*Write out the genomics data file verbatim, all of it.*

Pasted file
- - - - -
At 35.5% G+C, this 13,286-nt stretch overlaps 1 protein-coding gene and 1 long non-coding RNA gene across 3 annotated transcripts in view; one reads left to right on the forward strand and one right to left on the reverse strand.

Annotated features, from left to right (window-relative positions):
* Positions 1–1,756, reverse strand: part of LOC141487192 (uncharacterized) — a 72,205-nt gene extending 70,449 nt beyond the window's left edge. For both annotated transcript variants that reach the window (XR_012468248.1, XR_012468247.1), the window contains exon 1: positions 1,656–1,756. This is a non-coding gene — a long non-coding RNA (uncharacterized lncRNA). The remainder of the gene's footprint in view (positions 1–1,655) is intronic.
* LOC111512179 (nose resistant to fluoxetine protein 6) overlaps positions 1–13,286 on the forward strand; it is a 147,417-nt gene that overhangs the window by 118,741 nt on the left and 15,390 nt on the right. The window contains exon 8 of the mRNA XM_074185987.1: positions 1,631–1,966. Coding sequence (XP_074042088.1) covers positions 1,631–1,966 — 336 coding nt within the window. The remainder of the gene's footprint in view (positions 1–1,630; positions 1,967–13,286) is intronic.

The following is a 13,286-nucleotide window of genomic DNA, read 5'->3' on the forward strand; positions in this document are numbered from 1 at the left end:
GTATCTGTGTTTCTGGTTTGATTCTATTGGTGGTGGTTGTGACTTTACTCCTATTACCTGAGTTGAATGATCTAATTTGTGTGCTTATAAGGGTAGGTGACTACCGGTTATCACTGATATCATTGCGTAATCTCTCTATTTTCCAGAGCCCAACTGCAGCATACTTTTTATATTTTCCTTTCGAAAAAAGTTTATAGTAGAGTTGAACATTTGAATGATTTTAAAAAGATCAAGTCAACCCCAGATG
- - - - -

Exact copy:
At 35.5% G+C, this 13,286-nt stretch overlaps 1 protein-coding gene and 1 long non-coding RNA gene across 3 annotated transcripts in view; one reads left to right on the forward strand and one right to left on the reverse strand.

Annotated features, from left to right (window-relative positions):
* Positions 1–1,756, reverse strand: part of LOC141487192 (uncharacterized) — a 72,205-nt gene extending 70,449 nt beyond the window's left edge. For both annotated transcript variants that reach the window (XR_012468248.1, XR_012468247.1), the window contains exon 1: positions 1,656–1,756. This is a non-coding gene — a long non-coding RNA (uncharacterized lncRNA). The remainder of the gene's footprint in view (positions 1–1,655) is intronic.
* LOC111512179 (nose resistant to fluoxetine protein 6) overlaps positions 1–13,286 on the forward strand; it is a 147,417-nt gene that overhangs the window by 118,741 nt on the left and 15,390 nt on the right. The window contains exon 8 of the mRNA XM_074185987.1: positions 1,631–1,966. Coding sequence (XP_074042088.1) covers positions 1,631–1,966 — 336 coding nt within the window. The remainder of the gene's footprint in view (positions 1–1,630; positions 1,967–13,286) is intronic.

The following is a 13,286-nucleotide window of genomic DNA, read 5'->3' on the forward strand; positions in this document are numbered from 1 at the left end:
GTATCTGTGTTTCTGGTTTGATTCTATTGGTGGTGGTTGTGACTTTACTCCTATTACCTGAGTTGAATGATCTAATTTGTGTGCTTATAAGGGTAGGTGACTACCGGTTATCACTGATATCATTGCGTAATCTCTCTATTTTCCAGAGCCCAACTGCAGCATACTTTTTATATTTTCCTTTCGAAAAAAGTTTATAGTAGAGTTGAACATTTGAATGATTTTAAAAAGATCAAGTCAACCCCAGATG